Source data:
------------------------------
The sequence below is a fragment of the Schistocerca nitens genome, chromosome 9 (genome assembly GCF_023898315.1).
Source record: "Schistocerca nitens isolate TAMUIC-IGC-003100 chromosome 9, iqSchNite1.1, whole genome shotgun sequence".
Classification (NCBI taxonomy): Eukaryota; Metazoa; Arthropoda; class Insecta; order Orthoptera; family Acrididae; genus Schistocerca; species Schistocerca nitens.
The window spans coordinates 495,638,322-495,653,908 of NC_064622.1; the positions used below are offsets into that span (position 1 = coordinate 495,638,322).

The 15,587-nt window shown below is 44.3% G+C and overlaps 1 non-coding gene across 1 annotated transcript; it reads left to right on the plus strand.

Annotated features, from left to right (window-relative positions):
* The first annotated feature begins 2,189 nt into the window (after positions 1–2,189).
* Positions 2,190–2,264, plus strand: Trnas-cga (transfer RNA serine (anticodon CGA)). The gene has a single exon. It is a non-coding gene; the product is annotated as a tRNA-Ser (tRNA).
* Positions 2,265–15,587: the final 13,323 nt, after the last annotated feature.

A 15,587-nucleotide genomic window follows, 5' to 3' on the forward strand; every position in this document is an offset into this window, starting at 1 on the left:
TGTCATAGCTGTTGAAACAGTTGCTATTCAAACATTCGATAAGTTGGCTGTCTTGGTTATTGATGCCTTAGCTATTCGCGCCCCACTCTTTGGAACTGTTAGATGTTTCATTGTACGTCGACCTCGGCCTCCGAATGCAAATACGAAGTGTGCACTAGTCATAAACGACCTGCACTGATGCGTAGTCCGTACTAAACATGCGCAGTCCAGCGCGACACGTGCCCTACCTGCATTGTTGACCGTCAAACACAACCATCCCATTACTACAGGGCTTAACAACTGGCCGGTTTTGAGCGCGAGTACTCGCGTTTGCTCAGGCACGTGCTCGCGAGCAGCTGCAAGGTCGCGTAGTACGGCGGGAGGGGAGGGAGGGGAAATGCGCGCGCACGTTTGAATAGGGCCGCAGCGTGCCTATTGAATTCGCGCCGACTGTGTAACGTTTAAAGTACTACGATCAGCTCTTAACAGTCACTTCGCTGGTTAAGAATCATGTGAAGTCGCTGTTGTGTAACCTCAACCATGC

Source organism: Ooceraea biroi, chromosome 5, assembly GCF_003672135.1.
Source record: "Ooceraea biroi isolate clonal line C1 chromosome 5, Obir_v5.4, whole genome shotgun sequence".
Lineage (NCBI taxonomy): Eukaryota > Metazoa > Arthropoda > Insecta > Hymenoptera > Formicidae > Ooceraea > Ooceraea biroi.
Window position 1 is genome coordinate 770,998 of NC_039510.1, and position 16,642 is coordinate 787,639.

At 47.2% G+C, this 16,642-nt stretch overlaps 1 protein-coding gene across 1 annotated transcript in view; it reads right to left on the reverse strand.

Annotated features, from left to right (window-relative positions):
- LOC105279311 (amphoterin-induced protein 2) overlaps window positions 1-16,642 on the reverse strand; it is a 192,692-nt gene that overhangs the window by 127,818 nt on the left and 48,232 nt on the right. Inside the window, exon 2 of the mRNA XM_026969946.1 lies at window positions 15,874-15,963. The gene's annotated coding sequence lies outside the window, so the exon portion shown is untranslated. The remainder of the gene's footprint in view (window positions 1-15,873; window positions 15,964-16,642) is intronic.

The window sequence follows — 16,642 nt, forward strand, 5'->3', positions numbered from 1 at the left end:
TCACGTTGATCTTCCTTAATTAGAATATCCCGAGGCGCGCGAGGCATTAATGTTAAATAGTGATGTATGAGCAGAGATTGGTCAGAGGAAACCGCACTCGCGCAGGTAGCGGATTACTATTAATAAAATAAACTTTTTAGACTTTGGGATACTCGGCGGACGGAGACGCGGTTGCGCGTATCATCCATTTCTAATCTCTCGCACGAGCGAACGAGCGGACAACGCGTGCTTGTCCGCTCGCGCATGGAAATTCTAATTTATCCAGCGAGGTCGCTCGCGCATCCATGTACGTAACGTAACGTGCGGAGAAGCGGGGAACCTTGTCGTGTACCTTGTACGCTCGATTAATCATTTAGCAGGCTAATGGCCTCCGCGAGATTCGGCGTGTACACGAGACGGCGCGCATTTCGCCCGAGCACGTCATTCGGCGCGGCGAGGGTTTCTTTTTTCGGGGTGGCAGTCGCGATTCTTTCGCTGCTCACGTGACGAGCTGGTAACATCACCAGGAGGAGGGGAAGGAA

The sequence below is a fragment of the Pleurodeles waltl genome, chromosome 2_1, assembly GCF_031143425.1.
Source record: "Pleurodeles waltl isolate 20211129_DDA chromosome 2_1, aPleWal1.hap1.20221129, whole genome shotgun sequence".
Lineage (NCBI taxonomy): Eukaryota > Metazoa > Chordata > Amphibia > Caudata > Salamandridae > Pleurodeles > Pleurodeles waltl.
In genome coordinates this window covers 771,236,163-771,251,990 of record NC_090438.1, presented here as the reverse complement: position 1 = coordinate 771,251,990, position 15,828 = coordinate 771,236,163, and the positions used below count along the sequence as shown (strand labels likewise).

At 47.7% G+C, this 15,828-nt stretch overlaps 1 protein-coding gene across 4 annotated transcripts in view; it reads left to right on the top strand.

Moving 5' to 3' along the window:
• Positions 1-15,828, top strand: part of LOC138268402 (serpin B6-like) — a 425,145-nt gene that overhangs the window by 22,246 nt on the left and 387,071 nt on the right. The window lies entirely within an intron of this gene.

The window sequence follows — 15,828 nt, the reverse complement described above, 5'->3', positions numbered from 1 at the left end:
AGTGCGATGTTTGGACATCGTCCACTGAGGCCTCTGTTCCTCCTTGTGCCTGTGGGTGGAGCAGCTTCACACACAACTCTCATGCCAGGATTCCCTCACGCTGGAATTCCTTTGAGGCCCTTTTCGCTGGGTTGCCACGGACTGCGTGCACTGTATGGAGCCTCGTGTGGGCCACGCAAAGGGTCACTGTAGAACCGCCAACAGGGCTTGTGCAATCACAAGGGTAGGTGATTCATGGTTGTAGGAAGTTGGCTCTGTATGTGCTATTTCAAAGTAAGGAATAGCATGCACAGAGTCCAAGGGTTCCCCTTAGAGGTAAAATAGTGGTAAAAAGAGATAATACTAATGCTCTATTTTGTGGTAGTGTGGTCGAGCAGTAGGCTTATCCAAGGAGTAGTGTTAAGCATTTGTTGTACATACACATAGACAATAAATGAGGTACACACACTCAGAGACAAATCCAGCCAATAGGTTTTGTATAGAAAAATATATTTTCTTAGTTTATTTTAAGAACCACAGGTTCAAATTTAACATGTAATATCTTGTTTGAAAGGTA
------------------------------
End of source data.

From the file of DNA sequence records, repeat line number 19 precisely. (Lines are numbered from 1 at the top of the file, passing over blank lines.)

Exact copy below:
The window sequence follows — 16,642 nt, forward strand, 5'->3', positions numbered from 1 at the left end: